Skip to main content

Opinion: Medical Cannabis Commission Reform Legislation Hurts Minority Businesses

In 2015, Del. Cheryl D. Glenn introduced legislation to legalize marijuana for medicinal use in Maryland and established the Medical Cannabis Commission to regulate the new market. The flawed legislation allowed for the commission to award all of the initial 15 grower licenses to white firms. Taking advantage of racial disparity for political expediency, Del. Glenn jumped in front of the cameras as a vocal proponent in the fight for minority inclusion in the medical cannabis industry. Fast forward to 2018 when Del. Glenn, a Democrat who represents the 45th District in Baltimore City, introduced emergency legislation alleging to solve the racial disparity caused by her previous legislation. The remedial legislation passed, adding an additional five grower licenses and 10 processor licenses. The legislation does very little to address the racial disparity in the prescription medication industry. Instead, the legislation makes it worse for minority businesses.  

Andy Pierre

As Maryland’s premier legal journal, The Daily Record, wrote on March 16, 2018, “HB2 is anti-competitive and protects current licensees. HB2 creates barriers to entry by limiting opportunity, and not only to minority and female entrepreneurs.” By restricting the additional growers’ licenses to companies that already had a processing license, Glenn’s legislation reduced the number of eligible black-owned companies to one. The legislation also locks down the application process until 2024, creating yet another barrier for qualified minority-owned businesses looking to enter the industry. While there are some possible grants for training minorities in the industry, what’s the use if no new licenses are available, except for entry-level menial jobs? Maryland’s medical cannabis industry is structured to be an out-of-pocket expense for patients since insurance companies do not cover cannabis prescriptions. By limiting the application process until 2024, the legislation creates an oligopoly that allows for price-fixing in an industry not regulated by the Federal Trade Commission. The Daily Record noted, “Government should promote an environment for innovation, not handcuff it. Yet that is just what HB2 accomplishes.” Needy patients without funds will be unable to get legal medical marijuana, and the so-called Compassionate Care Fund applies only to those on Medicaid and veterans. What about everybody else? Erin Cox of The Baltimore Sun, wrote in her March 12, 2018, article “Plan to Diversify Maryland Medical Marijuana Market Might Boost White Firms Instead” that “Delegate Cheryl D. Glenn … said it’s possible under the current proposal that no African-Americans would win the new licenses …” Yet, Del. Glenn goes around the community touting her medical cannabis legislation as victory for black Maryland. When the smoke cleared, one African-American company was granted a grower’s license, and two of the licenses went to white men. We need to see what Del. Glenn’s House Bill 2 really does. It supports the status quo and does nothing to help patients or the minority community. A better fix would be to remove the caps on grower and processor licenses and allow any and all qualified companies, big or small, to compete in the marketplace. By doing so, we can ensure that all patients have access to quality medication at an affordable price.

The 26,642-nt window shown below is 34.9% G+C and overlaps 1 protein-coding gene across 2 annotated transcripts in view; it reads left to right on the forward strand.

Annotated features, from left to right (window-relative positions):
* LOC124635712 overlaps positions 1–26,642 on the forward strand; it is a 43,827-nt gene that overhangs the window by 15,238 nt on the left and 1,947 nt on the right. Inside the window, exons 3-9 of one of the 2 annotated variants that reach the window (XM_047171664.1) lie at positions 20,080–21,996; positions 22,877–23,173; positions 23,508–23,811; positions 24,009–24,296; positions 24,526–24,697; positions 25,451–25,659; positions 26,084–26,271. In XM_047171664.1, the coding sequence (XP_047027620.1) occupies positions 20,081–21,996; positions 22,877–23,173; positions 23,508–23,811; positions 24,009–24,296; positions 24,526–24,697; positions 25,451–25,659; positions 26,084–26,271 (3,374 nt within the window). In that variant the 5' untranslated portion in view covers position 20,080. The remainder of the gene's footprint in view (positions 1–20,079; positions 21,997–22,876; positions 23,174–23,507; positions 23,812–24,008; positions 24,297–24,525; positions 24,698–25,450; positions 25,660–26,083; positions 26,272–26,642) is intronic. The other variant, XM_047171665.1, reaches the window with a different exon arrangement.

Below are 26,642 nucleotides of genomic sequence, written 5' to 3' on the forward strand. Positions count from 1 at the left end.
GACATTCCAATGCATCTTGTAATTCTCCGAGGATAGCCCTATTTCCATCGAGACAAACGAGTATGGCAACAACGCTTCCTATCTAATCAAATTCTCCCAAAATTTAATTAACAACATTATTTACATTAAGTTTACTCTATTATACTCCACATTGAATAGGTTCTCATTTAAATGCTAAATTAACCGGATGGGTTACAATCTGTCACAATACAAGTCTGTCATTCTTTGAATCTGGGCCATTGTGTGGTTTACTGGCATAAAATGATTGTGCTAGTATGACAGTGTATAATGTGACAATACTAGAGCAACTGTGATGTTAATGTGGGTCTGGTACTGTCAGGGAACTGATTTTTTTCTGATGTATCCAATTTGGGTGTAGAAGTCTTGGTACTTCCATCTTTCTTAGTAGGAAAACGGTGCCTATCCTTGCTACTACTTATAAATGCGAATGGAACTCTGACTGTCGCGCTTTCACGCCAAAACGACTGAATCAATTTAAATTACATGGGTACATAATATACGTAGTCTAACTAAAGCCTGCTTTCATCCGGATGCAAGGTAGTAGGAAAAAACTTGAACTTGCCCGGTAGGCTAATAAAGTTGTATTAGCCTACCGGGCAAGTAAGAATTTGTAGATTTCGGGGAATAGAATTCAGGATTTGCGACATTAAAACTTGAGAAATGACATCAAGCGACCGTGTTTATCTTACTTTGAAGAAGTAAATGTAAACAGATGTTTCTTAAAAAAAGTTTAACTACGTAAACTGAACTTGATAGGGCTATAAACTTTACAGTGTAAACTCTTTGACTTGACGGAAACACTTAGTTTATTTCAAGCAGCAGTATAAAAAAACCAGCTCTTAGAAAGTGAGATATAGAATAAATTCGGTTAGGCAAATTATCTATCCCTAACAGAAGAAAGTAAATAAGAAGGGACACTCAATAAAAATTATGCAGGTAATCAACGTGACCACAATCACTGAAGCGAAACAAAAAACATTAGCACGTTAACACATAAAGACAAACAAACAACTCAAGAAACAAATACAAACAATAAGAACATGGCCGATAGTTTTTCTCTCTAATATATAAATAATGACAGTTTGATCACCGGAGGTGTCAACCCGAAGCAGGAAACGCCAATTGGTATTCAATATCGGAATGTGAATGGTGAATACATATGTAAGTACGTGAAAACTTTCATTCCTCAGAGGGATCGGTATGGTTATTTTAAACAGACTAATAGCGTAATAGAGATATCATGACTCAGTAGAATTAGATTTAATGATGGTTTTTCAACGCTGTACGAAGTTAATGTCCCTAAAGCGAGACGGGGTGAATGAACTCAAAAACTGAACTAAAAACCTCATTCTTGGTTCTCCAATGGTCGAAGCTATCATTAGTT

The writer is a Democratic candidate for the Maryland House of Delegates in District 45.


Our stories may be republished online or in print under Creative Commons license CC BY-NC-ND 4.0. We ask that you edit only for style or to shorten, provide proper attribution and link to our website. Please see our republishing guidelines for use of photos and graphics.

If you have any questions, please email [email protected].

To republish, copy the following text and paste it into your HTML editor.


Creative Commons License AttributionCreative Commons Attribution
Opinion: Medical Cannabis Commission Reform Legislation Hurts Minority Businesses